Trends | Foreign Exchange

Author: Gordon Platt
The “Swissie’s” de-pegging from the euro left a hole in currency markets.

Foreign exchange traders complained that lack of volatility in the market last year was drying up their business. These same traders are now feeling whiplash from the Swiss National Bank’s surprise move on January 15 to de-peg the “Swissie” from the euro.

Javier Paz, senior analyst at Aite Group, says: “The full impact of the SNB decision is months away from being known, but it is closer to a nuclear explosion than a 1,000 kilogram conventional bomb. What makes the decision so consequential is that it was such a massive move—one for which many key players in the market were not well prepared—and the aftermath is like a black hole that can suck massive amounts of credit from currency trading as we have known it.”

In the biggest one-day move in a developed market’s currency in the history of floating exchange rates, the euro quickly lost 30% of its value against the Swiss franc. Currency brokers were the first casualties. Alpari (UK) filed for insolvency, and FXCM grasped a $300 million lifeline from Leucadia National, owner of investment bank Jefferies.

Denmark became an unintentional safe haven, as investors sought triple-A-rated economies in which to deposit their cash, according to a research note from Jefferies. Denmark’s central bank lowered its deposit rates further into negative territory. There is a chance that Denmark could abandon its euro peg as well, although it doesn’t appear to have the political will to do so, Jefferies says.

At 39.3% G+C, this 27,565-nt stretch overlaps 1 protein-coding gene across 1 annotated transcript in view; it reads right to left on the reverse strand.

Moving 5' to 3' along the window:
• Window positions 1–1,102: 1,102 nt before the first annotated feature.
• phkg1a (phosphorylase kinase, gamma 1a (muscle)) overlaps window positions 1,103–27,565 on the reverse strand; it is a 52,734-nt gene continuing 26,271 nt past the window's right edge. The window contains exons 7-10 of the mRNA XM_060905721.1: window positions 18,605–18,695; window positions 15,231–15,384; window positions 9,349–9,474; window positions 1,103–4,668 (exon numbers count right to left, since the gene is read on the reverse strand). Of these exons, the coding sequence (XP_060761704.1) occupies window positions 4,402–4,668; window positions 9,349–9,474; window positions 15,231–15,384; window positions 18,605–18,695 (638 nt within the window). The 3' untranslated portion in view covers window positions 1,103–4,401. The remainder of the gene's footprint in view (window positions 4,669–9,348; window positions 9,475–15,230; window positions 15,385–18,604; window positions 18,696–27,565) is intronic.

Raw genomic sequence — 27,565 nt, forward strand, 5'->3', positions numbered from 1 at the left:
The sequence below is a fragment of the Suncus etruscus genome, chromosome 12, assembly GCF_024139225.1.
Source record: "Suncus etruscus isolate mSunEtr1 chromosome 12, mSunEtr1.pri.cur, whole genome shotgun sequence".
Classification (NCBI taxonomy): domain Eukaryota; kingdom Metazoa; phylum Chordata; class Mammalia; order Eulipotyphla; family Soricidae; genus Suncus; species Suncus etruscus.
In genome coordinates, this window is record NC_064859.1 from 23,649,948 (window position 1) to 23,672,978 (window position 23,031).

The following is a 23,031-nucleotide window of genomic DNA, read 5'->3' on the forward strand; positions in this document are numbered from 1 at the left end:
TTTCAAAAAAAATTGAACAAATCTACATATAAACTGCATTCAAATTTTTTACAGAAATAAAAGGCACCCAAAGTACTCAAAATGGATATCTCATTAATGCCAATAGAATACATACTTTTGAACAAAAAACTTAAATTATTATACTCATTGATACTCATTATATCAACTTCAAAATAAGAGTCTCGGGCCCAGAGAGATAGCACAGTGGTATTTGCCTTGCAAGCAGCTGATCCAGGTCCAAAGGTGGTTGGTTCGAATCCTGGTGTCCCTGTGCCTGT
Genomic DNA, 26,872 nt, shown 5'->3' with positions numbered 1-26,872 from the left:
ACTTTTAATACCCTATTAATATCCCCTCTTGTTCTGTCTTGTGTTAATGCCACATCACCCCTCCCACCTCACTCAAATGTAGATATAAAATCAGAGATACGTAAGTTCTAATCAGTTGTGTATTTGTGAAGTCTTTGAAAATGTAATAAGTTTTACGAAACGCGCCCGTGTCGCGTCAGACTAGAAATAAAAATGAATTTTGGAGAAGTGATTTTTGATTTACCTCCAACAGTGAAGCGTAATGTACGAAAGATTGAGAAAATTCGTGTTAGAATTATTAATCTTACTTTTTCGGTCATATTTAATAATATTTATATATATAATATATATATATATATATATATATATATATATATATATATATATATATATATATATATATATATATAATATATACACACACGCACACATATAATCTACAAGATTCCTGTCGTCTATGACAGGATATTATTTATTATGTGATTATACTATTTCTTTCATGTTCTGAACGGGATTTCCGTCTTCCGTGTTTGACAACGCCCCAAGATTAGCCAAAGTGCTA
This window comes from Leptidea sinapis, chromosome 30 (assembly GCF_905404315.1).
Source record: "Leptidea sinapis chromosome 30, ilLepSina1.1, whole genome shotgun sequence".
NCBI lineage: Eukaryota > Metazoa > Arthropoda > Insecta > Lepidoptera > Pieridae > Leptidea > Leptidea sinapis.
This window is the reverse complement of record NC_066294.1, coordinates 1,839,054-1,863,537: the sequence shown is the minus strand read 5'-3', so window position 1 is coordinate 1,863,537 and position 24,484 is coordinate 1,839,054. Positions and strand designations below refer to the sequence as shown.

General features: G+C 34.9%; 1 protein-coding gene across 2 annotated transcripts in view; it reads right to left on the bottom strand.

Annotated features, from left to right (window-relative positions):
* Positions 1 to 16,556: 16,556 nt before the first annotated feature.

Corporate treasurers would do well to reexamine their own contingency plans for abrupt currency price movements of 5% or more, says Aite Group’s Paz. They need to consider direct currency exposure as well as counterparty exposure, he says.

Meanwhile, a recent Aite Group analysis shows that global foreign exchange volume likely reached $5.5 trillion per day in 2014, and continued its expansion owing to a pickup in volatility in the third quarter. The report says the lower incidence of market making on the part of banks could lead to greater foreign-exchange-market volatility.     


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